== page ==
The latest film from Sophio Medoidze, a film director and artist who grew up in Georgia, combines the thoughtful and provocative insights of the best documentaries with sweeping, dramatic images of wilderness akin to the most dramatic landscape shots in high fantasy films. Let Us Flow, filmed in an anthropological manner over several years, is a close quarters look at tradition and gender amongst the Tush people in Northeast Georgia. There is both critique and admiration in this intimate portrayal, with people regularly filling the camera shots to make you feel like a member of the crowd, yet they seem to pale in significance to the stunning mountain ranges behind them; a looming reminder of the power that both nature and the past hold.
At its core this is a film shining a spotlight on gender divisions, and at the climax of the film this is laid out in a very explicit debate between the men and women concerned. But for Medoidze, this is evidently a deeply personal filmmaking experience, and as a result her depiction is appreciative and nuanced as well as critical. The Tush people make an annual visit to a shrine (access to which is prohibited for women), before the men participate in a dangerous horse race through the stunning scenery – helmet and point-of-view shots wonderfully attest to the exhilarating rush of this yearly hot pursuit.
Medoidze takes great care to show that, while women are not welcome at the shrines, they still sit near the top of the social hierarchy. Their governance is indispensable, and Let Us Flow is as much concerned with highlighting their role while breaking down the showmanship of the men. Medoidze doesn’t make the mistake of using absence to explain absence, instead providing a balanced depiction of how both men and women contribute to a way of life being increasingly influenced by modernity. It is telling that, while cars are clearly used in the village, Let Us Flow only ever shows the Tush people traveling on foot or on horseback. Tradition in the face of change holds serious weight, and Medoidze tasks herself with explaining why.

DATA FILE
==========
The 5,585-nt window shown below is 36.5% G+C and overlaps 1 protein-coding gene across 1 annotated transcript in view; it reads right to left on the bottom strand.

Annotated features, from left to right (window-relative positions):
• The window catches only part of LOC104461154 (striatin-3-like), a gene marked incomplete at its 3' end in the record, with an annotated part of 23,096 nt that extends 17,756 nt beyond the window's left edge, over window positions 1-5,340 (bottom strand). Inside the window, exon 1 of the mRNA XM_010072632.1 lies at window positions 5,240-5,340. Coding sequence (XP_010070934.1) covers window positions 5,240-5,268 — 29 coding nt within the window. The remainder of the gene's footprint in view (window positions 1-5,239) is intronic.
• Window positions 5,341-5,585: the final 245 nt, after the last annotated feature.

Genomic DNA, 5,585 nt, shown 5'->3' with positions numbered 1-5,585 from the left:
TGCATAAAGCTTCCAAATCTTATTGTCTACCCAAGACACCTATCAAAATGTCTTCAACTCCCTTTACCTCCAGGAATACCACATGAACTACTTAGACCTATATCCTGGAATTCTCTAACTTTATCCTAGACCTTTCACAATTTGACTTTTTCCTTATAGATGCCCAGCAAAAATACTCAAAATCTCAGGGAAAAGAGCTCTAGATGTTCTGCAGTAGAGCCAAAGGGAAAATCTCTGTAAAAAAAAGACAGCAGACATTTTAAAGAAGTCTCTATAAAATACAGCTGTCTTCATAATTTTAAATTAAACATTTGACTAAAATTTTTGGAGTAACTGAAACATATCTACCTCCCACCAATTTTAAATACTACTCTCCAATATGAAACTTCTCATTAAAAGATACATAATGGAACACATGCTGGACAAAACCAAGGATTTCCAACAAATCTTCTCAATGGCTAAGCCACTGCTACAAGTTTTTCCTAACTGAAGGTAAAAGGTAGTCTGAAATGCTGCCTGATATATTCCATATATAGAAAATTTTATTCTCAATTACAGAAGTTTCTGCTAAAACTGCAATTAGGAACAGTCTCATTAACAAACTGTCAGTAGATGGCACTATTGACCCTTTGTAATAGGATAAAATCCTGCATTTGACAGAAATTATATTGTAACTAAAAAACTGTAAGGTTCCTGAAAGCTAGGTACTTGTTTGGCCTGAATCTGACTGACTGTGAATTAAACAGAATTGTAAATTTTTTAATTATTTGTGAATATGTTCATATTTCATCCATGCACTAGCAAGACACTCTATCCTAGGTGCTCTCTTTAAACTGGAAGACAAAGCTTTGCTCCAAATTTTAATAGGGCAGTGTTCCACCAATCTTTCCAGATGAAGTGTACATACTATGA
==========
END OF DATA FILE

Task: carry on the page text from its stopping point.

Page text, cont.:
Let Us Flow’s score and the use of coloured filters for some of the scenes give much of the film a dreamy quality, albeit one that lasts for a fleeting moment before you snap back to reality. At other times contrasting images and scenes play out like a disjointed tapestry, as do a range of different sounds (the calming slumber of nothing quickly flashing to the thundering of hooves down an improvised track). The film’s form catches the contradictions and experience of the people at the centre of Medoidze’s account. Such imagery concerns itself with division down not just lines of gender, but also of the sacred versus the profane and the gap between the physical and spiritual worlds. A respectful, deliberately slow look at how these divisions form part of the Tush way of life is Let Us Flow’s greatest strength. And Medoidze, almost always filming from her perspective yet never stepping in front of the camera herself, uses this as the basis of a hypnotic visual medley.
At just 63 minutes long, you cannot help but feel that far more of Tush life must have been recorded than what has been presented here, and those wishing to know more might just long for an extra slice of raw footage. Nonetheless, what is here is a wonder to behold; a beautifully shot, thoughtfully composed film that celebrates locality and people. Let Us Flow is a transfixing event from Medoidze, still relatively early in her directorial career and someone who clearly has so much to offer.
Let Us Flow received its world festival premiere at the 2023 Berwick Film & Media Arts Festival.